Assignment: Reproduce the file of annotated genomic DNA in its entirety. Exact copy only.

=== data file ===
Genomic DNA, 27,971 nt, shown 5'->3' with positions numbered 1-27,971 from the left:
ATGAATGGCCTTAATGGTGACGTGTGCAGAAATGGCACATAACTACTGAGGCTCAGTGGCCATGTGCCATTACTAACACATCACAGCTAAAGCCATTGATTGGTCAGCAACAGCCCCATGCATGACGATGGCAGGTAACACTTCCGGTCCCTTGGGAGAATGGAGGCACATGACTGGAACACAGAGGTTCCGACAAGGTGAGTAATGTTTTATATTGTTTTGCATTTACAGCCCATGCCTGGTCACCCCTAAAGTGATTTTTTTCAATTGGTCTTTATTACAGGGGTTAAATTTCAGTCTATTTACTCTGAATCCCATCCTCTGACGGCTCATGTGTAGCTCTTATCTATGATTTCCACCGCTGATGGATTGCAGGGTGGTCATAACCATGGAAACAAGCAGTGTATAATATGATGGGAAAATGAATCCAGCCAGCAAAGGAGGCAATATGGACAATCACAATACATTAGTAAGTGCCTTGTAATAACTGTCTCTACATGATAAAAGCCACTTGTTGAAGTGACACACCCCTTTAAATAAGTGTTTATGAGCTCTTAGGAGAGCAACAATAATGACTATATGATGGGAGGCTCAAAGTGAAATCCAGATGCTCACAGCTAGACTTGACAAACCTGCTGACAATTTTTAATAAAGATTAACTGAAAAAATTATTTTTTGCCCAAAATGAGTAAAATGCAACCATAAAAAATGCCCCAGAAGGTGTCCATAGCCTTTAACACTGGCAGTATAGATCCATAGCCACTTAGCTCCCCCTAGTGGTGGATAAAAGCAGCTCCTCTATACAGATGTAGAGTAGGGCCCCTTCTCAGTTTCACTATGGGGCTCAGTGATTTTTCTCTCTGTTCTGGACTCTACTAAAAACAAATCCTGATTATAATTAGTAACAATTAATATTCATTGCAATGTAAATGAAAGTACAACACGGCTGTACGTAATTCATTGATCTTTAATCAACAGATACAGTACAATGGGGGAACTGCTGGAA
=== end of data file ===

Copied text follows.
Genomic DNA, 27,971 nt, shown 5'->3' with positions numbered 1-27,971 from the left:
ATGAATGGCCTTAATGGTGACGTGTGCAGAAATGGCACATAACTACTGAGGCTCAGTGGCCATGTGCCATTACTAACACATCACAGCTAAAGCCATTGATTGGTCAGCAACAGCCCCATGCATGACGATGGCAGGTAACACTTCCGGTCCCTTGGGAGAATGGAGGCACATGACTGGAACACAGAGGTTCCGACAAGGTGAGTAATGTTTTATATTGTTTTGCATTTACAGCCCATGCCTGGTCACCCCTAAAGTGATTTTTTTCAATTGGTCTTTATTACAGGGGTTAAATTTCAGTCTATTTACTCTGAATCCCATCCTCTGACGGCTCATGTGTAGCTCTTATCTATGATTTCCACCGCTGATGGATTGCAGGGTGGTCATAACCATGGAAACAAGCAGTGTATAATATGATGGGAAAATGAATCCAGCCAGCAAAGGAGGCAATATGGACAATCACAATACATTAGTAAGTGCCTTGTAATAACTGTCTCTACATGATAAAAGCCACTTGTTGAAGTGACACACCCCTTTAAATAAGTGTTTATGAGCTCTTAGGAGAGCAACAATAATGACTATATGATGGGAGGCTCAAAGTGAAATCCAGATGCTCACAGCTAGACTTGACAAACCTGCTGACAATTTTTAATAAAGATTAACTGAAAAAATTATTTTTTGCCCAAAATGAGTAAAATGCAACCATAAAAAATGCCCCAGAAGGTGTCCATAGCCTTTAACACTGGCAGTATAGATCCATAGCCACTTAGCTCCCCCTAGTGGTGGATAAAAGCAGCTCCTCTATACAGATGTAGAGTAGGGCCCCTTCTCAGTTTCACTATGGGGCTCAGTGATTTTTCTCTCTGTTCTGGACTCTACTAAAAACAAATCCTGATTATAATTAGTAACAATTAATATTCATTGCAATGTAAATGAAAGTACAACACGGCTGTACGTAATTCATTGATCTTTAATCAACAGATACAGTACAATGGGGGAACTGCTGGAA